Introduction and prerequisites

In this post, we will cover the basics of creating a custom Qt widget in Visual Studio, which will display a configurable text and image, and use it in a mini-cookbook application.
Qt offers a lot of standard widgets (button, combo box, label, text edit etc.). But you may often need either to extend their behavior or to write your own, custom-tailored widget. It can be used for a variety of different purposes and can behave differently. In general, a custom widget enables you to extend capabilities of a standard collection of Qt widgets. Also, it helps to avoid breaking DRY principle, when it comes to having similar GUI elements but, for example, with different content, which can be parametrized. We will see an example of such a GUI element later in this post.

Prerequisites: intermidiate C++, intermidiate Qt widgets level.

Installing the Qt Visual Studio Tools plugin

First, get the Qt Visual Studio Tools plugin either from Qt Downloads or from Visual Studio Marketplace or from Visual Studio menu:

Tools -> Extensions And Updates… -> Online -> start typing “Qt” in the search field -> download Qt Visual Studio Tools.

After installing the plugin, restart Visual Studio.

What is a Qt widget

Widgets are the primary elements for creating user interfaces in Qt. Widgets can display data and status information, receive user input, and provide a container for other widgets[Qt widgets documentaion]. Each type of widget is provided by a subclass of QWidget, which is itself a subclass of QObject. if you unfamiliar with Qt widgets, you can read more on official Qt docs.


What we are building

Three recipes using custom Qt widget | Images by Anna Krykora via <a href="" target="blank"> Instagram</a>
Three recipes using custom Qt widget | Images by Anna Krykora via Instagram


We are going to build a Qt window, with three recipes displayed on it.

The bottom line is to have one customizable widget instead of three boilerplate duplicates of the same GUI element. We will populate these widgets directly in code, but a config file or reading data from a database or any other external source is appreciated.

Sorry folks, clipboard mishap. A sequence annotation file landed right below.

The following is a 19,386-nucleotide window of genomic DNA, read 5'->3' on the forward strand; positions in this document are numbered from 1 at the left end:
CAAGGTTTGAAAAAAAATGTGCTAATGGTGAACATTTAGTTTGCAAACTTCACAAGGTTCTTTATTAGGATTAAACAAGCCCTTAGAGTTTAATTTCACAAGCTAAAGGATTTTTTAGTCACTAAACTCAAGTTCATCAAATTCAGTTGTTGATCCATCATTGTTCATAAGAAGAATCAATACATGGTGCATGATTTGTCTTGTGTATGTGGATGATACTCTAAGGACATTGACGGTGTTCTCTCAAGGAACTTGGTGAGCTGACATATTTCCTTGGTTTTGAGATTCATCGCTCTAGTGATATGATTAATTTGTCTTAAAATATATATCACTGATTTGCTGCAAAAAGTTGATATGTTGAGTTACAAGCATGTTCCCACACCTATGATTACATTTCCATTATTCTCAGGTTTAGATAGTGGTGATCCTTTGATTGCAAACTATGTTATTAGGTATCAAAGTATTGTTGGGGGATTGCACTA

Break it down

First, we create a Qt GUI Application Project in Visual Studio. In Qt GUI Application Wizard we can leave everything with default values.

Create Qt GUI Application Project in Visual Studio
Create Qt GUI Application Project in Visual Studio


As a result, we will get the following project structure:

VS project structure
Created VS Project Structure

In the created project, we already have a main window named “CustomWidgetExample” (which is also a subclass of a Qt widget), where we will place our own widgets.

In the .qrc file, we will store images for our App.

Just like the main window widget, our custom widget will consist of 3 parts: a header, a corresponding .cpp file, and a .ui file. The last one we will edit using Qt Tools plugin GUI editor (Qt Designer), which is very similar to what you get in the Qt Creator IDE. To open it just double-click on the .ui file.

In main.cpp file, you will find the code, which starts and runs a Qt application, as well as creates and shows the main window.


Creating a custom widget is pretty easy. We just derive from a basic QWidget class and already have a base infrastructure and widget’s behavior. We can also derive from any other QWidget subclass, for example, from a QButton, so that we will have all the standard button behavior and properties out of the box. We use GUI to create a skeleton of our custom widget. Right-click on the project -> Add -> Add Qt Class.

Using GUI to create a custom widget
Using GUI to create a custom widget


Select Qt GUI Class and follow the wizard. You may leave all settings at the defaults.

Adding Qt GUI Class
Adding Qt GUI Class


As a result, we will get 3 new files generated: RecipeWidget.h, RecipeWidget.cpp and RecipeWidget.ui. Let’s start with editing .ui file.

In our recipe custom widget, we will add several QLabel elements for recipe title, image and description, and a button. The resulting elements structure will look like this:

Now we will add a method to populate our recipe widget.

Next, we will add three of our custom widgets onto the main window. First, we add three QWidget GUI elements and then promote each of them to our custom RecipeWidget.

Right-click on one of the widgets -> Promote to …

In the appeared dialog window, in Promoted class name filed type our widget name, click Add. If your custom widget derived from other Qt base class (say, QButton), do not forget to select it in a Base class name combobox.

Then select added promoted class and click Promote.

For other two widgets, we will choose Promote to from the context menu to promote them to RecipeWidget:

Then, we will populate them with data in main window constructor:

That’s it. We have created a custom widget, designed it in Qt Designer, put it in other widget and populated it with data.
We can continue developing our custom widget, for example, adding a click handler for a button, or implementing slots and signals.


The End

Complete project source code lives on GitHub.
I hope you have enjoyed this tutorial. Please, leave your comments, questions, and suggestions below. Good luck creating your own custom widgets and thanks for reading!

How to create a custom Qt widget in Visual Studio 17
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